With declining garden bird populations in the UK, there has never been a more important time to help our feathered friends. These days many gardens are tidier, old houses are renovated, barns are converted, and as a result fewer nesting sites are available. By providing a nesting box for birds, you will be doing your bit for conservation, helping to turn your garden into a haven for wildlife.
Nest boxes in the Autumn
Autumn is a time of year when garden birds thrive; there is an abundance of berries, seeds and insects to feed on and the weather is not yet too cold. With a little forward planning you will help to ensure that they continue to thrive as food becomes scarcer in the cold winter months and nesting sites are in short supply.
Garden birds start pairing up and nest-building towards the end of February. This means that bird boxes need to be up and ready in plenty of time – any later than February and there will be a decreased chance that a box will be used that year.
However, if you can put a nest box up even earlier, so much the better! If a bird box is up in the Autumn, garden birds will use it for roosting over the winter, giving them protection from the cold weather. It may also take time for birds to locate a new nest box; once found many birds will return to the same box to nest in the spring. All great reasons for putting up nest boxes in the Autumn!
Nesting box location
Placing your bird box in the correct location will maximise the chances that birds will nest there. So, what do you need to consider?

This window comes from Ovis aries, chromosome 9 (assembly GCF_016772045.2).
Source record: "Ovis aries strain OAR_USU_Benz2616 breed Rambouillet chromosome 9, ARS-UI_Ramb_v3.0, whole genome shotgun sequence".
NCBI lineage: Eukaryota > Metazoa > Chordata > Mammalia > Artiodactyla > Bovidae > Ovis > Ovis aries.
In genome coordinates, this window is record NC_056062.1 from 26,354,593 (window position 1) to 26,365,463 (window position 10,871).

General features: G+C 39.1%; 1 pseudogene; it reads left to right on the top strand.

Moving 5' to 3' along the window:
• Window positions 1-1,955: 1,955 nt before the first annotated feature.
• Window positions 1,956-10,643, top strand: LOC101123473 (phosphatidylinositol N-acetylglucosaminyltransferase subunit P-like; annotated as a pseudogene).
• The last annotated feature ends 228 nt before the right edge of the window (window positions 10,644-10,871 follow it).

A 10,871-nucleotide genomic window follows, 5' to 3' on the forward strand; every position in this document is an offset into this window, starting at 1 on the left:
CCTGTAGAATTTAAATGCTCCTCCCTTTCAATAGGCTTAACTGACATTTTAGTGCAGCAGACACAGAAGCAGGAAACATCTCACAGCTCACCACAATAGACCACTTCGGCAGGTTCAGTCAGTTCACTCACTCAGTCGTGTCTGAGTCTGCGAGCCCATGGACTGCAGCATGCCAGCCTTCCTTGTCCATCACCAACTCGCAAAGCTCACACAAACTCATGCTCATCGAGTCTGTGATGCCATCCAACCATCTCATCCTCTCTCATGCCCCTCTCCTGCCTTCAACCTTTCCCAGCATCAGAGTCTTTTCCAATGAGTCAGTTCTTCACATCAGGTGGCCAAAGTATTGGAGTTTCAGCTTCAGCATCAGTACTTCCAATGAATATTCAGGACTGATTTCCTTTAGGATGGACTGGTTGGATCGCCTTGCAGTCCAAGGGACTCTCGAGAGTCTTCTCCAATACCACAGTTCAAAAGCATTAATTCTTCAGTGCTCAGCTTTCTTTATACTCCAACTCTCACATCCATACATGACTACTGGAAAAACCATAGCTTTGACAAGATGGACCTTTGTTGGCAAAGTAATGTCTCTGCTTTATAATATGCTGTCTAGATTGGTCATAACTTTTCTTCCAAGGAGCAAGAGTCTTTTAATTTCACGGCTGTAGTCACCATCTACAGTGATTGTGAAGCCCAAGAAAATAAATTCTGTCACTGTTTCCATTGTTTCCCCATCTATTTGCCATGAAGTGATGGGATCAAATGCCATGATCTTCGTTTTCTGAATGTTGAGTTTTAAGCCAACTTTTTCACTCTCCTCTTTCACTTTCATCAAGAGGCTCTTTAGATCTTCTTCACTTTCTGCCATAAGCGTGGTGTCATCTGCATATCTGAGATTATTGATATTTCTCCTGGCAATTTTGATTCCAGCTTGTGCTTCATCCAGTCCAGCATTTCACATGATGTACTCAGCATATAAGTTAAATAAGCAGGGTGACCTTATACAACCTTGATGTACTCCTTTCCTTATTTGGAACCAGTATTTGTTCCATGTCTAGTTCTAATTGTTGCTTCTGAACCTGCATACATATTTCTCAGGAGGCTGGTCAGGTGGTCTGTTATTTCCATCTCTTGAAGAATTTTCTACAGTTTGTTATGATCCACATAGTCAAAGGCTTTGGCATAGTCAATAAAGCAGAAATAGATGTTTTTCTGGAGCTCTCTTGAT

- Height for nesting box
The preferred height varies between species of bird, but the following can be used as a guide:
- Tits, sparrows, starlings – 2-4m on a sheltered wall or tree
- Robins and wrens – less than 2m, hidden in vegetation
- Woodpecker – 3-5m up on a tree trunk
- Owls – 3-5m or higher on an isolated farmland tree or woodland
Fun fact: According to the RSPB, half of the UK’s barn owls now nest in man-made boxes!
- Clear flight path to entrance – Most birds prefer the entrance to be clear of vegetation so that they have an unobstructed flight path to their box. Avoid boxes with perches; although it might seem like a good idea, perches have been shown to increase the risk of predation.
- Shelter from weather extremes – Angling the box slightly downwards helps protect the occupants from prevailing wind, rain and sun.
- Away from feeding areas – It is best to place nest boxes away from bird feeders or other areas of high activity. Not only will many nesting birds prefer peace and quiet, but an abundance of activity will also encourage birds of prey and increase the risk of sparrowhawk predation.
Which way should a bird box face?
As well as choosing the perfect location for your nest box, the direction in which it faces should be considered. This doesn’t matter too much if the nest box is in a sheltered position but if shade or shelter are lacking, facing the nest box entrance in a north-easterly direction will protect our feathered friends from strong sunshine, as well as shielding them from the worst of the wind and rain.
How many nest boxes can I put in my garden?
The number of nest boxes that you can put in your garden depends on the species of bird that you would like to attract. House sparrows tend to nest in colonies so will happily live in nest boxes spaced out along the eaves of your house. Blue tits on the other hand are very territorial so you would only expect to have one pair nesting in your garden.
If you are a wildlife enthusiast, check out this link for more great information on how to attract wild birds to your garden.